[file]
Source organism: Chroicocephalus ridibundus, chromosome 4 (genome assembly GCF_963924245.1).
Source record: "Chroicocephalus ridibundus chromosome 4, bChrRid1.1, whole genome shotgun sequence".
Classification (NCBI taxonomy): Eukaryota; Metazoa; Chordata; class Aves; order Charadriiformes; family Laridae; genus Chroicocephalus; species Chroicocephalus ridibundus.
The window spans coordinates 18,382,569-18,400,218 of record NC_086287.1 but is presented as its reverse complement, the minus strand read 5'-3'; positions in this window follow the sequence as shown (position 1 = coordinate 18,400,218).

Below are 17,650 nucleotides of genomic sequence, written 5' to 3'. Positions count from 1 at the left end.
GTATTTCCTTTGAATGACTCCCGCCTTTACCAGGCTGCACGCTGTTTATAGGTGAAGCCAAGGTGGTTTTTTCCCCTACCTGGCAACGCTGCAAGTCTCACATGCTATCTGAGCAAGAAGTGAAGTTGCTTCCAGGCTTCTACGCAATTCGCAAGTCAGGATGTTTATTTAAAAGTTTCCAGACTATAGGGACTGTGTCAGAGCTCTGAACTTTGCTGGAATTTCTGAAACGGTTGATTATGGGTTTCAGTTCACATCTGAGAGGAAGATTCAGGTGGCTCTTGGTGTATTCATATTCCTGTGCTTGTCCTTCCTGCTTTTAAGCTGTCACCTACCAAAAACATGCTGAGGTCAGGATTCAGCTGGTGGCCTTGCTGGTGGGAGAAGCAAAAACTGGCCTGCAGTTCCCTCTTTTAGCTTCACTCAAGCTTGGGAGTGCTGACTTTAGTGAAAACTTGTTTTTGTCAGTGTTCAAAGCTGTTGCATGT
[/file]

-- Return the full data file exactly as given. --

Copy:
Source organism: Chroicocephalus ridibundus, chromosome 4 (genome assembly GCF_963924245.1).
Source record: "Chroicocephalus ridibundus chromosome 4, bChrRid1.1, whole genome shotgun sequence".
Classification (NCBI taxonomy): Eukaryota; Metazoa; Chordata; class Aves; order Charadriiformes; family Laridae; genus Chroicocephalus; species Chroicocephalus ridibundus.
The window spans coordinates 18,382,569-18,400,218 of record NC_086287.1 but is presented as its reverse complement, the minus strand read 5'-3'; positions in this window follow the sequence as shown (position 1 = coordinate 18,400,218).

Below are 17,650 nucleotides of genomic sequence, written 5' to 3'. Positions count from 1 at the left end.
GTATTTCCTTTGAATGACTCCCGCCTTTACCAGGCTGCACGCTGTTTATAGGTGAAGCCAAGGTGGTTTTTTCCCCTACCTGGCAACGCTGCAAGTCTCACATGCTATCTGAGCAAGAAGTGAAGTTGCTTCCAGGCTTCTACGCAATTCGCAAGTCAGGATGTTTATTTAAAAGTTTCCAGACTATAGGGACTGTGTCAGAGCTCTGAACTTTGCTGGAATTTCTGAAACGGTTGATTATGGGTTTCAGTTCACATCTGAGAGGAAGATTCAGGTGGCTCTTGGTGTATTCATATTCCTGTGCTTGTCCTTCCTGCTTTTAAGCTGTCACCTACCAAAAACATGCTGAGGTCAGGATTCAGCTGGTGGCCTTGCTGGTGGGAGAAGCAAAAACTGGCCTGCAGTTCCCTCTTTTAGCTTCACTCAAGCTTGGGAGTGCTGACTTTAGTGAAAACTTGTTTTTGTCAGTGTTCAAAGCTGTTGCATGT